In the context of these changes, a new wave of research is exploring how economic and social upgrading in global supply chains might come together and be mutually reinforcing.4 This work clearly shows how in today’s highly competitive global economic environment, socially responsible behavior requires government willingness and capacity to act, along with sustained social pressure.5

A telling example is the Apple and Foxconn case in China. Despite repeated complaints and several exposés about the treatment of workers in Foxconn’s giant assembly plants for Apple’s iPhones and other products, Apple refused to act. Then, in early 2012, Foxconn announced significant wage increases, opened its factories to a camera crew from ABC’s Nightline, and brought in the Fair Labor Association to audit and report on working conditions. This change did not come about because of corporate codes of conduct or any other single factor, but rather through what could be termed “synergistic governance.”6 Codes of conduct by Apple and Foxconn were supplemented by the active involvement of the Chinese government, which has mandated minimum wages; the persistent pressure exerted by international NGOs; and, not least, a more aggressive stance by Chinese workers in Foxconn’s factories who asserted their demands in multiple ways, including a well- publicized spate of worker suicides.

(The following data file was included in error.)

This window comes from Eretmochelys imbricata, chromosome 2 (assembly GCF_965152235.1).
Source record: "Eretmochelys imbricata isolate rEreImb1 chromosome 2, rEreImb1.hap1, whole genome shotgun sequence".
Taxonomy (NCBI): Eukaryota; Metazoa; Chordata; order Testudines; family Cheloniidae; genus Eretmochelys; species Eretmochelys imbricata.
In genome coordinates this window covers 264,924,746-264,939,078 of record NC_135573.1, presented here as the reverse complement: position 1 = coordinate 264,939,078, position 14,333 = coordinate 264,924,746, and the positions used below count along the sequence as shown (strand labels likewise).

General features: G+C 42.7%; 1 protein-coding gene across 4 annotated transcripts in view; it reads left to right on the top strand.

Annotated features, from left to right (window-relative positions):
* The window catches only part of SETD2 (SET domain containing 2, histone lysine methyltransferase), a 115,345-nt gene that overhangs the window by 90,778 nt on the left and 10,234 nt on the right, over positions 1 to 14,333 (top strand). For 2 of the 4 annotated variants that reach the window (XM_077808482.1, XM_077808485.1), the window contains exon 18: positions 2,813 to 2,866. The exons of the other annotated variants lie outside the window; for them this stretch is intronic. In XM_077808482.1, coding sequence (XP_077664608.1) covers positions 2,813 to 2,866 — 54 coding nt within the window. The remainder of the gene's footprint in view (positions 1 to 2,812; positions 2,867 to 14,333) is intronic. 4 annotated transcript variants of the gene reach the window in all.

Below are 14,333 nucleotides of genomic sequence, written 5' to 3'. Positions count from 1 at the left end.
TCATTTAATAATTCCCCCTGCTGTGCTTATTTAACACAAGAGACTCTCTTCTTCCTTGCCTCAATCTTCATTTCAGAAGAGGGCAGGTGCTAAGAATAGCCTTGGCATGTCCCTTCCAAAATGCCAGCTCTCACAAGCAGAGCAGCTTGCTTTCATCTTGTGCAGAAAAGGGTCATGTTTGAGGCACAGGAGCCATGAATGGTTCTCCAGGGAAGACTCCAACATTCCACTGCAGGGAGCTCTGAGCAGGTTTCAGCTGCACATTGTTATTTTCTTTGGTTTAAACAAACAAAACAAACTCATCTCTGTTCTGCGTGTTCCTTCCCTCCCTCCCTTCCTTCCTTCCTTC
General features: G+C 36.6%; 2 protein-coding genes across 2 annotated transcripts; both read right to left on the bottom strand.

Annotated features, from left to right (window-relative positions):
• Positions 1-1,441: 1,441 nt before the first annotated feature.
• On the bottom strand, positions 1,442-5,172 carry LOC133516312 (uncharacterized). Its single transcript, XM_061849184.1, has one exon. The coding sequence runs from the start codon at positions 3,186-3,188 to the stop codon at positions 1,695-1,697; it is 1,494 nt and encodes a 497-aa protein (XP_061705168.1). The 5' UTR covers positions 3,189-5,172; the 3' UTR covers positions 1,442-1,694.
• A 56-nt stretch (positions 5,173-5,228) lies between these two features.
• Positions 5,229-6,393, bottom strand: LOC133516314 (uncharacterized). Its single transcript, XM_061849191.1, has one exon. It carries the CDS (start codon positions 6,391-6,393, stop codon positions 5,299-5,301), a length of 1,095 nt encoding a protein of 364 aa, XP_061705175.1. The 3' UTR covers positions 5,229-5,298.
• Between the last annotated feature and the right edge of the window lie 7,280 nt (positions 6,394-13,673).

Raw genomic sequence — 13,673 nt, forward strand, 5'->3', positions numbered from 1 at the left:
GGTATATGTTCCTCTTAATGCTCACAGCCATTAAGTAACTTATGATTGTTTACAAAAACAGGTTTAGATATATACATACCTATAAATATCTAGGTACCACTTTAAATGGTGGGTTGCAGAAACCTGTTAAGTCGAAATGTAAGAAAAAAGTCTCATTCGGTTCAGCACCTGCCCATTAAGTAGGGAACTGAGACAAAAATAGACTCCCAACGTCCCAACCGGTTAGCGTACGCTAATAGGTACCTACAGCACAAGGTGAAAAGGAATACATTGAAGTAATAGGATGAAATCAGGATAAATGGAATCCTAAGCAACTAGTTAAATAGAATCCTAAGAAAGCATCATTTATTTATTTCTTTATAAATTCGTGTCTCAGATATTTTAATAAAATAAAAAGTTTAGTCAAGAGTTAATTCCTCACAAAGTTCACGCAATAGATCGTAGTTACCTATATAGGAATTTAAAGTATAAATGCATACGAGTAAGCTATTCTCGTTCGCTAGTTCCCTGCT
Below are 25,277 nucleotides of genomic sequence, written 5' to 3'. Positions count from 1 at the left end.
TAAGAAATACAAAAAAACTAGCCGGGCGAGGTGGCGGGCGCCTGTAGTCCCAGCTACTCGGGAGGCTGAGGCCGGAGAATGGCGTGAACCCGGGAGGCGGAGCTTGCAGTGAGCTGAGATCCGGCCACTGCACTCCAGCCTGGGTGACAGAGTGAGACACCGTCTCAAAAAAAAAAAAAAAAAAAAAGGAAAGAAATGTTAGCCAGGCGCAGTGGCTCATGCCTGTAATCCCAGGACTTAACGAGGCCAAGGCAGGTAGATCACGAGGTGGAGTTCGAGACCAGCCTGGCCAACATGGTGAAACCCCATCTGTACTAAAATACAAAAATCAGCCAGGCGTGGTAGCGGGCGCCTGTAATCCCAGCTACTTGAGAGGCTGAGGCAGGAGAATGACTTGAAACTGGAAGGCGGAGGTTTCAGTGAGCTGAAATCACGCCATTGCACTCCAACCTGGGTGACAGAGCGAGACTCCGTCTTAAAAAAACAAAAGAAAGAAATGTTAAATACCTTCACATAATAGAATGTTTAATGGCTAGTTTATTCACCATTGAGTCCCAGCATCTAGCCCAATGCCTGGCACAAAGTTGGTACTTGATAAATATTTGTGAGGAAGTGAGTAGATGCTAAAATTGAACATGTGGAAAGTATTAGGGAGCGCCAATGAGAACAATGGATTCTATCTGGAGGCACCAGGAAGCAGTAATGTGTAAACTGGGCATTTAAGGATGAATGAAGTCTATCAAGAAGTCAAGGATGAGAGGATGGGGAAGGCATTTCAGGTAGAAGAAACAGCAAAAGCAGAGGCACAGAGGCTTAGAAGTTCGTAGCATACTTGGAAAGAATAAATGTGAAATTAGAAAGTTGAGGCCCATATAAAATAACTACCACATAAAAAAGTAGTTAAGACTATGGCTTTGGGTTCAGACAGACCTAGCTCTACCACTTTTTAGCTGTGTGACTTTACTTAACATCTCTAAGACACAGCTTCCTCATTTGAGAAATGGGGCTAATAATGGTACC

While extreme, the Foxconn experience is not unique. It speaks to the kind of coordinated efforts that are required to improve labor standards in the global economy.

Notes (please click the footnote number to return to your place in the text):

1) See Olivier Cattaneo, Gary Gereffi, Sebastien Miroudot, and Daria Taglioni, “Joining, Upgrading and Being Competitive in Global Value Chains: A Strategic Framework,” World Bank, Policy Research Working Paper 6406, April 2013; and Gary Gereffi, “Global Value Chains in a Post-Washington Consensus World.” Review of International Political Economy, forthcoming.

2) Gary Gereffi, “International Trade and Industrial Upgrading in the Apparel Commodity Chain,” Journal of International Economics 48, 1 (1999): 37-70.

3) Gary Gereffi, Ronie Garcia-Johnson and Erika Sasser, “The NGO-Industrial Complex,” Foreign Policy, 125 (2001): 56-65.

4) Stephanie Barrientos, Gary Gereffi and Arianna Rossi, “Economic and Social Upgrading in Global Production Networks: A New Paradigm for a Changing World,” International Labour Review 150, 3-4 (2011): 319-340. See the website for the Capturing the Gains project for working papers and policy briefs related to this topic,

5) Frederick Mayer and Gary Gereffi, “Regulation and Economic Globalization: Prospects and Limits of Private Governance,” Business and Politics,, Vol. 12: Iss. 3, Article 11 (2010).

6) Frederick W. Mayer, “Leveraging Private Governance for Public Purpose: Evolving Roles for Business, Civil Society, and the State in Labour Regulation,” forthcoming in Nicola Phillips and Anthony Payne (eds.), Handbook on the International Political Economy of Governance, London: Routledge.